The Federal National Mortgage Association, the government-chartered company created to increase the availability of home loans, said yesterday its second-quarter earnings soared 50 percent on the strength of its financial market dealings.
Fannie Mae said its second-quarter earnings, its 10th consecutive quarter of record results, were $289.6 million ($1.10 a share), up from $193 million (75 cents) in the second quarter last year. For the first half of 1990, the company reported earnings of $566 million ($2.15), up 58 percent from $358 million ($1.39) for the same period last year.
"They've done an incredible job," said Eric I. Hemel, an analyst with First Boston Corp. in New York. He said Fannie Mae's strong results were partly because of the company's strong management and partly due to "being in the right place at the right time."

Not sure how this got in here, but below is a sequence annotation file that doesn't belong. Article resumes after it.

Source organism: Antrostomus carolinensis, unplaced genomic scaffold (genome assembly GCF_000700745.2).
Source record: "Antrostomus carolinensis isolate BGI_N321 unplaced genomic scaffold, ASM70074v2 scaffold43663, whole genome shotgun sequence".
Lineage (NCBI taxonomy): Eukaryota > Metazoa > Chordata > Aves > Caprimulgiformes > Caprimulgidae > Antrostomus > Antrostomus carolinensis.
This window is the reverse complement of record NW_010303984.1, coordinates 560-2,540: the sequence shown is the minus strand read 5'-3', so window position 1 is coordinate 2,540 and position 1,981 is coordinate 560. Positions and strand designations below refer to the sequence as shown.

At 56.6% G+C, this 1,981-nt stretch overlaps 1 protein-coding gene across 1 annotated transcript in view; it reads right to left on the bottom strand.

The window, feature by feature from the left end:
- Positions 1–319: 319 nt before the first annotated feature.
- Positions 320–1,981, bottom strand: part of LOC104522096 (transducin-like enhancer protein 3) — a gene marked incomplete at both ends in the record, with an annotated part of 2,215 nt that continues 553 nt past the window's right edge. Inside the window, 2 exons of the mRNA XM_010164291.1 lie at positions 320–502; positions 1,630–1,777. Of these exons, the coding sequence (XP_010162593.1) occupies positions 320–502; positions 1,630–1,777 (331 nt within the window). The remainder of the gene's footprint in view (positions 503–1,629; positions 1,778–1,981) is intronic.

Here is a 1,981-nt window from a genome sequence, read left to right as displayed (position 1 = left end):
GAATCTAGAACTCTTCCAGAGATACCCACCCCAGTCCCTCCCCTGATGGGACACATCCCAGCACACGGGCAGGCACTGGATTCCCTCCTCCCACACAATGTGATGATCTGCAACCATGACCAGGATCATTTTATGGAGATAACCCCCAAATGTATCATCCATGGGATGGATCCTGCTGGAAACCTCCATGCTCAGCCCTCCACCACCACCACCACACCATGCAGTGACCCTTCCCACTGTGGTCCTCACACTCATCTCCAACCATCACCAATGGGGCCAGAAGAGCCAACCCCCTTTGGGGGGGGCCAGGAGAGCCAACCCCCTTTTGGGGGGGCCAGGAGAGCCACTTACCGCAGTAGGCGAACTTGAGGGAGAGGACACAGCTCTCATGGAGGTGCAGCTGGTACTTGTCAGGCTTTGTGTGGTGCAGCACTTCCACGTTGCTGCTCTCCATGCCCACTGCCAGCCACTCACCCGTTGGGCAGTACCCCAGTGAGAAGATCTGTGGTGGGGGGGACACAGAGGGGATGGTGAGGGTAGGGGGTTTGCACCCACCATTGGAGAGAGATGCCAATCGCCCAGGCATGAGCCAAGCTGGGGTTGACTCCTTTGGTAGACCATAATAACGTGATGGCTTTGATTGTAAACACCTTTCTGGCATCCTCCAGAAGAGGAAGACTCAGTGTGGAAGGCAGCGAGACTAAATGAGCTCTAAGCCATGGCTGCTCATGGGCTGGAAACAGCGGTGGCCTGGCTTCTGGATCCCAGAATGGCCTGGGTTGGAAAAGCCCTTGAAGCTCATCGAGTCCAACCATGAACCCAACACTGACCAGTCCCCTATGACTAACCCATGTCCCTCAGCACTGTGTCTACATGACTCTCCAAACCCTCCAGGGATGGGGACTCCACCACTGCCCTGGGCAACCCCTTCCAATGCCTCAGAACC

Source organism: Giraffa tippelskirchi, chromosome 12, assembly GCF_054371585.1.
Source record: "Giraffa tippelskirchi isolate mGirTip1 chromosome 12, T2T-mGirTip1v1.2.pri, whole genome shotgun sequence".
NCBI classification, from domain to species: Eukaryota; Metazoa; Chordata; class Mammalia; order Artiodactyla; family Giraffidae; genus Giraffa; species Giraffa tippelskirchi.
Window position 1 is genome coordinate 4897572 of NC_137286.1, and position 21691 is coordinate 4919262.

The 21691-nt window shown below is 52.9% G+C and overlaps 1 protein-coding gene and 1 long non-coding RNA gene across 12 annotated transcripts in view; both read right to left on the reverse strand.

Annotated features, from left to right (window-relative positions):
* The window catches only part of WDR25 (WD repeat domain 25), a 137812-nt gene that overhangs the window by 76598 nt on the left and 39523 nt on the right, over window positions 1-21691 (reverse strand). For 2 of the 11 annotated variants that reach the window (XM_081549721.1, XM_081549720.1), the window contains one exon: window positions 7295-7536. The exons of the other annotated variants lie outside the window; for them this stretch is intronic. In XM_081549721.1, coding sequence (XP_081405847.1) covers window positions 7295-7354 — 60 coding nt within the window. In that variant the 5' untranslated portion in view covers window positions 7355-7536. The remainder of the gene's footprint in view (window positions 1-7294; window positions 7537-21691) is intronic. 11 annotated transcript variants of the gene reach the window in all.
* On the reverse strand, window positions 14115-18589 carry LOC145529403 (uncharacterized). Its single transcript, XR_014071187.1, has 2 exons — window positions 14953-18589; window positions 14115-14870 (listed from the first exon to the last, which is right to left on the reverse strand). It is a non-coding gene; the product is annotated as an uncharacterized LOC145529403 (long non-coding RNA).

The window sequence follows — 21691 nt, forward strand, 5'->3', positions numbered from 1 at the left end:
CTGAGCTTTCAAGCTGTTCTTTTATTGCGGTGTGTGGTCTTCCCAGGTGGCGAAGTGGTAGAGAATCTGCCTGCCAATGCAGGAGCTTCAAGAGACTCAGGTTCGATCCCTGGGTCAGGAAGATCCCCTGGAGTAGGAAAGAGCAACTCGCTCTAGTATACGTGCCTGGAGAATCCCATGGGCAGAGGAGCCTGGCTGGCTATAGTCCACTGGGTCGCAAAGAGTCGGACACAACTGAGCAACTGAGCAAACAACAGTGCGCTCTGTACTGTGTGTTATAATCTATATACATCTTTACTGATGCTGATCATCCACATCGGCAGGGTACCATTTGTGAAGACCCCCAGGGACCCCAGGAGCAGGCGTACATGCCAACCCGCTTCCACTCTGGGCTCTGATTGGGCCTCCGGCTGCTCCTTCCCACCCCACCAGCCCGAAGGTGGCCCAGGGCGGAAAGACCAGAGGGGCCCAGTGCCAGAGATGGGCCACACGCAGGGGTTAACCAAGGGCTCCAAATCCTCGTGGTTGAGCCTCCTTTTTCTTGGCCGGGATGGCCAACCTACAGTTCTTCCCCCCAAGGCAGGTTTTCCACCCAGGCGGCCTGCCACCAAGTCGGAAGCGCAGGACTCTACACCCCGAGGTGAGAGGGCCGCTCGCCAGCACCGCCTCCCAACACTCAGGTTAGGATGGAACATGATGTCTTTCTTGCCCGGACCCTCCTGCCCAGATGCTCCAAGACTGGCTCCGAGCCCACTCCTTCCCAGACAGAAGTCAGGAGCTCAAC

Morgan Stanley analyst Nancy G. Spady said the earnings report showed that the company's credit quality figures were strong and that its expenses were under control. "The company is still building capital, and that's keeping up with their growth," Spady said.
Fannie Mae buys mortgages from primary lenders, such as mortgage bankers and savings and loans, which in turn use the money to make more home loans. The company raises funds by selling Fannie Mae bonds and other securities to investors.
Its quarterly report showed that its capital, defined as shareholder equity plus allowances for losses, was $4 billion at the end of the second quarter, up more than 33 percent from $3 billion a year ago.
Analysts said the earnings were slightly higher than expected, and they believe the company will keep growing, though not at the same pace. Fannie Mae stock closed yesterday at $42.62 1/2, up 87 1/2 cents.
Fannie Mae Chairman David O. Maxwell attributed the earnings increase to continued strength in the company's investment portfolio and in one of its complex specialties, the mortgage-backed securities business. The company also said that acquisition of foreclosed properties fell to the lowest level since 1984, a positive development since Fannie Mae loses money when homeowners default.